4
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var studentRepo = new StudentRepository();
int gradeParaleloId = Convert.ToInt32(cmbGradeParalelo.SelectedValue);
var students = studentRepo.FindAllStudentsFromGradeParalelo(gradeParaleloId);

int year = DateTime.Now.Year;
int month = Convert.ToInt32(cmbMes.SelectedIndex) + 1;
AttendanceRepository attendanceRepo = new AttendanceRepository();

for (int i = 0; i < students.Count; i++)
{
    for (int j = 1; j < dataGridView1.Columns.Count; j++)
    {
        DateTime date = new DateTime(year, month, j);

        var student = students[i];
        var attendance = attendanceRepo.FindAttendance(student.StudentId, date);

        if (attendance == null)
        {
            attendance = new Data.Repositories.Attendance();
            attendanceRepo.Add(attendance);
        }

        attendance.StudentId = student.StudentId;
        attendance.DateOfAttendance = date;
        attendance.Attended = dataGridView1[j, i].Value.ToString();
    }
}

attendanceRepo.SaveChanges();

My main thorn in the side is that for each day in the month, I have to query the database, and see if a record already exists in the DB for that day and student.

The upside is that I'm putting each attendance in the datacontext and only pushing the save at the very end as a transaction of sorts.

So I'm not inserting on every day for every student. Imagine for a class of 40 students. That's an easy \$40 * 30 = 1200\$ queries on the spot.

Is there some way for me to streamline this? I'm more concerned about this line:

var attendance = attendanceRepo.FindAttendance(student.StudentId, date);
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  • 1
    \$\begingroup\$ 40*30=1200, not 120 \$\endgroup\$ – Snowbear Apr 15 '11 at 5:12
  • \$\begingroup\$ I thought I typed that...let me edit. :) \$\endgroup\$ – Only Bolivian Here Apr 15 '11 at 12:28
  • \$\begingroup\$ Are you having any performance issues? Try to time how long that many queries would take. \$\endgroup\$ – Steven Jeuris Apr 15 '11 at 12:39
  • \$\begingroup\$ This just highlights one of the issues with the Repository pattern that doesn't allow for the ability to add/update in one go. \$\endgroup\$ – OJ. Apr 16 '11 at 22:19
3
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First of all, minor beef. I'd reccommend that you change your index names to be more descriptive, particularly the inner one. For instance you could make your repo query

DateTime date = new DateTime(year, month, **day**);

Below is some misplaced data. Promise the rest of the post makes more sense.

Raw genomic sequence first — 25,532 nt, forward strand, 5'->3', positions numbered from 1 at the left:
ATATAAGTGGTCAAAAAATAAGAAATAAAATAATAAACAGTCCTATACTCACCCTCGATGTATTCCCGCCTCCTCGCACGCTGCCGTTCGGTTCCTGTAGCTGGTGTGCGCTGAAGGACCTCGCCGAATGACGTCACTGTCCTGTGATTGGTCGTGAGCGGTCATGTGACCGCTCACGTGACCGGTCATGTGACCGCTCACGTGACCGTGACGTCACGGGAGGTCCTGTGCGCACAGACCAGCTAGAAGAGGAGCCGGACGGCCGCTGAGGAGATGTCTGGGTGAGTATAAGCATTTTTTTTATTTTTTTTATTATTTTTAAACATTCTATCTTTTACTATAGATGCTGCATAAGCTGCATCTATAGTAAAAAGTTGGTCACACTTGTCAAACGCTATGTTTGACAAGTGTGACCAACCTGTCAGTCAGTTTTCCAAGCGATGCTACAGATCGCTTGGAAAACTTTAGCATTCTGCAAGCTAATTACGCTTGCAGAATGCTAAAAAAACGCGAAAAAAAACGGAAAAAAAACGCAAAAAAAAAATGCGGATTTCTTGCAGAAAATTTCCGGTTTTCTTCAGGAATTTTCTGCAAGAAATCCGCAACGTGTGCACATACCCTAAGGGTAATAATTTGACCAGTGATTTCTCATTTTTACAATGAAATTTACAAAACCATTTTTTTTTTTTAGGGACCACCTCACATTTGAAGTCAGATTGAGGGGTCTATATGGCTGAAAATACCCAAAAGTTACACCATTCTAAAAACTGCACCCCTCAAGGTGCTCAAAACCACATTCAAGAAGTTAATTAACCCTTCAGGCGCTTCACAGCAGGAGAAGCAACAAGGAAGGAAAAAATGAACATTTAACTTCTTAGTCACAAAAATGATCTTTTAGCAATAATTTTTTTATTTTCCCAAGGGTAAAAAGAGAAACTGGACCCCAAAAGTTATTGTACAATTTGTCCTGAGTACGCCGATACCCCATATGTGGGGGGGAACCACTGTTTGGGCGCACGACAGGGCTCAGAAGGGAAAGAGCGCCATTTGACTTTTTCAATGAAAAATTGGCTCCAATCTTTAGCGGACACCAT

Much more readable. When an index has a name, name it.

If you're having performance issues, try separating out the queries. In psuedocode:

foreach day in month
   get students_with_records from database

   foreach student in the_class
      if student NOT in students_with_records
         add record

This method will put the search through the student records on the client...it should be faster, since you will only have one query per day rather than one query per day per student. You really should profile the app and see if it's an issue, though.

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  • \$\begingroup\$ This approach is ok, so long as there isn't a LOT of students. Otherwise you'll be pulling in a lot of data which you aren't going to use at all. If the DB is on a remote server this could be a nightmare. \$\endgroup\$ – OJ. Apr 16 '11 at 22:14
3
\$\begingroup\$

Couple of things:

  1. Although I can't tell for sure, it looks as if you're storing attendance if the student is present. Your database will grow very quickly that way. If possible, you might want to consider having a calendar table for the school year that designates school days. That way, you will only need to store if the student is absent or tardy. Present days will be assumed and can be calculated from the calendar table.

  2. This is small, but the following code may not work either: int year = DateTime.Now.Year

Take, for example, a teacher that wants to go back and correct attendance in December.
It looks as if they will actually be selecting for December 2011, not 2010.

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  • \$\begingroup\$ Regarding the second point, that's a deliberate decision. The administrator does not want anyone tampering with legacy data (year old+ data) at all. That information is read-only so to speak. \$\endgroup\$ – Only Bolivian Here Apr 18 '11 at 3:49
  • \$\begingroup\$ Would Dec 20, 2010 be considered "year old+ data" on Jan 3, 2011? \$\endgroup\$ – bitsoflogic Apr 18 '11 at 14:32

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